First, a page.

Sheffield's heritage is no longer a battleground, but a playing field where we can all win
Sheffielders love their history and their heritage.
The Sheffield History Facebook group, with over 22,000 members, is one of many.
When the Central Library was built, it featured a special Sheffield Collection room, to meet the demands of local people.
Star and Telegraph articles on times past are popular today, but both were printing items about "Old Sheffield" even back in the nineteenth century.
Stories and reminiscences linked to place are what make us feel that we belong, and we can't wait to share them with any visitor or recent arrival.
So we appreciate heritage, but why do we need it? The economy, for a start.
The heritage sector in England contributes £31bn annually.
Add to that the more creative, productive businesses that the historic environment brings in, and increased property and rental values.
Visiting heritage sites improves wellbeing as much as playing sports, and heritage activities can underpin all five of MIND's five ways to wellbeing.
Let's not forget the environment.
The fastest carbon savings are achieved by re-using historic premises: the greenest building is the one that is already built. And heritage is a rich resource for learning, not just about our past, but about each other.
All these will be essential as we struggle to find our feet amongst the economic and social fallout of a global pandemic.
That's why Joined Up Heritage Sheffield brought together people from across the community to create a Heritage Strategy for the city.
We believe that Sheffield is the first place to build a strategy from the grassroots, not top down. We need this for decision-makers to see the benefits and make heritage a central concern. We need it to show heritage funders that Sheffield wants and merits investment. We need it to bolster the great wealth and variety of heritage activity pursued by Sheffield people every day. We need it, to bring out that character and distinctiveness that makes it the best place to live, work, relax, study or invest.
Many strategies focus only on historic structures and landscapes. In another first for the city, our strategy takes a broad definition of heritage, tangible and intangible, relating to all people and cultures in Sheffield.
Diversity and inclusion are critical, so that we all benefit by sharing what is valuable and meaningful to every group, to every community.
This means telling everyone's story, looking afresh at the places and ideas that make them feel at home. It means asking everyone what "heritage" means to them.
It means re-examining our history to see which communities and groups found themselves forgotten or sidelined. The city needs to make its heritage accessible to all, in a way that spans the spectrum of race and ethnicity, gender, orientation, physical ability, and age. It needs to fill the blank spaces in the map of heritage.
That is how we create a fairer city for those who live here now, a more welcoming city for visitors and investors. Our health, wellbeing and prosperity depend upon it.
Above all, the strategy is practical. It has a ten-year, 36-point action plan, and proposes a Partnership of local stakeholders - major city organisations and voluntary groups - to deliver it.
We want to create a community-generated list of local heritage assets - the People’s Heritage List - spanning all areas, cultures and communities, all types of structures, landscapes, artefacts, with the best on a Local List recognised in planning decisions. It could even include intangibles: stories, customs and traditions. We want a more accessible Historic Environment Record, so anyone with information can contribute.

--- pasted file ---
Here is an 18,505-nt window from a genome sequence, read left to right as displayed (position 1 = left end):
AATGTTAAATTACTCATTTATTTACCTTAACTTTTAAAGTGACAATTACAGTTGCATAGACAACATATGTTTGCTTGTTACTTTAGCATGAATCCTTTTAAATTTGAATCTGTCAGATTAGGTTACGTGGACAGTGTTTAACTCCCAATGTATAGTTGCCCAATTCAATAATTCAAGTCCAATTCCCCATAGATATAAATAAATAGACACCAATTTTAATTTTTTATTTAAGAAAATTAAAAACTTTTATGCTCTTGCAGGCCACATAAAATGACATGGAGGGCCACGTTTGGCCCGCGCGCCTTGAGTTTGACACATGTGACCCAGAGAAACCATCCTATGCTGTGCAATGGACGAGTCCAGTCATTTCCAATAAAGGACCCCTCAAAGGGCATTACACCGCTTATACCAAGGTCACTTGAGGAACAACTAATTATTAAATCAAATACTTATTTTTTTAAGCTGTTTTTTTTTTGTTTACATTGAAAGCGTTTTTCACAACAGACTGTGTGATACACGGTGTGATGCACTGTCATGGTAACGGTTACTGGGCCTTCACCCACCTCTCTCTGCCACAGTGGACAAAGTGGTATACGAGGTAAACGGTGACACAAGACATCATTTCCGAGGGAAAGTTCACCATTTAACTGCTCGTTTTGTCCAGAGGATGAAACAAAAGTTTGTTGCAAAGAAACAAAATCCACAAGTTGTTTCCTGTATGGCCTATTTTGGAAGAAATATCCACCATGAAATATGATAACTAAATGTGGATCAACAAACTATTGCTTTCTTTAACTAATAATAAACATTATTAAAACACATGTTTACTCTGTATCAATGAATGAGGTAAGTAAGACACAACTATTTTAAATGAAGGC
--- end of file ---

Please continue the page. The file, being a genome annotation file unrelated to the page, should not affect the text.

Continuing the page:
We want to research visitor markets, and how Sheffield can use its amazingly rich heritage to market itself to the world using a heritage information hub. Better understanding is needed of how heritage promotes physical and mental wellbeing in this city, and can be used in "social prescribing".
In a city awarded little more than half the National Lottery Heritage Fund money per capita of London, we must improve our profile with national heritage and funding bodies.
The most important actions are to build relationships, bringing together heritage volunteers, the Council and other decision makers, cultural organisations such as the Cultural Collective, the business community and the city's educators. Together we can make these aspirations into achievements.
Sheffielders value their heritage, but ask them if the same is true of everyone and you may get a sceptical response. There will be grumbles made about developers, and fingers pointed at the Council.
Yet Sheffield City Council have warmly welcomed the strategy, committing to working in partnership. They want to champion the role of heritage, and enable it to play a fuller role in the future of the city’s economic, social and environmental wellbeing.
The Sheffield Property Association is even more enthusiastic. Both universities have been invaluable in bringing the strategy into being. There is huge ambition and goodwill to move forward and realise the potential which we all knew was there. All that was needed was to bring people together and make common cause.
The work starts now. The partnership must be set up. Priorities must be set.
The paper action plan must become a real plan of action.
Much time and effort will be required, voluntary and professional. We cannot be complacent, but we can be optimistic.
Heritage is no longer a battleground, but a playing field where we can all win.
You can find the full strategy at https://www.joinedupheritagesheffield.org.uk/news/a-heritage-strategy-for-sheffield/.